How Often do COVID-19 Patients Lose Their Sense of Smell?
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Two international projects are asking ordinary people to rate the scents of household items in order to gather data on one of COVID-19’s more mysterious symptoms: anosmia, the loss of the ability to smell.

Olfaction Researchers, Assemble!

• Danielle Reed, a geneticist and associate director of the Monell Chemical Senses Center in Philadelphia, does most of her research on the sense of taste.

• They created a GCCR questionnaire available in 28 languages for people who have or recently recovered from upper respiratory infections, including COVID-19.

• Participants were asked to pick four household items from a list and rate the intensity of their odor and taste over time. The goal is to see how the novel coronavirus affects smell and taste and whether these symptoms are specific enough to the condition to be used as diagnostic criteria.

• Neurobiologist Noam Sobel’s laboratory at the Weizmann Institute of Science in Israel has developed a similar survey called SmellTracker.

• Like the GCCR questionnaire, SmellTracker asks participants to choose household items like peanut butter, vinegar, and tea and report how strong they smell and how pleasant the odors are.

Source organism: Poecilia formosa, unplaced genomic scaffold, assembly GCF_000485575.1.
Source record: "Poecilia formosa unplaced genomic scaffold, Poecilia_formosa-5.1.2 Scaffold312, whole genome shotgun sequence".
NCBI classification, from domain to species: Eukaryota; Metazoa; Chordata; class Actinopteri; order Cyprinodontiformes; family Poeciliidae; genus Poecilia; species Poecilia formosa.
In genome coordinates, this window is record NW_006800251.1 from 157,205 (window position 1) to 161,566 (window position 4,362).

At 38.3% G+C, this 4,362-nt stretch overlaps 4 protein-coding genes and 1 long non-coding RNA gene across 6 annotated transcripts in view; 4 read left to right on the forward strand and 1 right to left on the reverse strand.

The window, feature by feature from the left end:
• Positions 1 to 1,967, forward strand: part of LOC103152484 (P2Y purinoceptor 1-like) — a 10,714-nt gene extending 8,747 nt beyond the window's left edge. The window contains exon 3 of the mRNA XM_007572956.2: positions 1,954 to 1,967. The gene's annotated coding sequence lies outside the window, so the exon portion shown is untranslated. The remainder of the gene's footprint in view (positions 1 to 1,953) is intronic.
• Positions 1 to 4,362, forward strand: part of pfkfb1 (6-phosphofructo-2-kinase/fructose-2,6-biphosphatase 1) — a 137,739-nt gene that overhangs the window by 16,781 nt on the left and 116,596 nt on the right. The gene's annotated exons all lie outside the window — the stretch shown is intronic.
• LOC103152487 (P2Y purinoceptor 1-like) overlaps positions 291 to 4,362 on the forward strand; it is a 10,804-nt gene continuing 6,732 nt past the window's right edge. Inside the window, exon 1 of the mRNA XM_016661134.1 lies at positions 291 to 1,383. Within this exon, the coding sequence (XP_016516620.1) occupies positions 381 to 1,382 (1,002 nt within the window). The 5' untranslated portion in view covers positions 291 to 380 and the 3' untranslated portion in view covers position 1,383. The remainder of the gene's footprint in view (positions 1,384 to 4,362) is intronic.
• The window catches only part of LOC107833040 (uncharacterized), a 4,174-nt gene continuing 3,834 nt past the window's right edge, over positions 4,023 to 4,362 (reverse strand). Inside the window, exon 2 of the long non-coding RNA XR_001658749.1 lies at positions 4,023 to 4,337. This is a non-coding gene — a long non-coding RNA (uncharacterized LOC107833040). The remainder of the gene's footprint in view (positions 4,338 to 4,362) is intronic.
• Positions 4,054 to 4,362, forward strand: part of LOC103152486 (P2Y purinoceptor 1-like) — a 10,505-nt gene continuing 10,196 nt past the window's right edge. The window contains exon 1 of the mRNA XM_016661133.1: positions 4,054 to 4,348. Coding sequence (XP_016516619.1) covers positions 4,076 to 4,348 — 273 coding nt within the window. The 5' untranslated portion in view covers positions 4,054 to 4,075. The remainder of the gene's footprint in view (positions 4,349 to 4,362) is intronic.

• By coupling this information with a checklist of flulike symptoms and asking participants to retake the questionnaire every couple of days, the researchers are able to monitor changes in a participant’s sense of smell in relation to other signs of COVID-19.

• Sobel says that on an individual level, tools like SmellTracker help patients manage their own health, but drawing conclusions about the symptom at a broader level will only be possible if the researchers gather large amounts of data.

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Dr. S●●●●●m S●●●●y P●●●●●l General Medicine
Interesting read. Clarity in these matters will impact diagnosis in a very useful way.
Jun 3, 2020Like1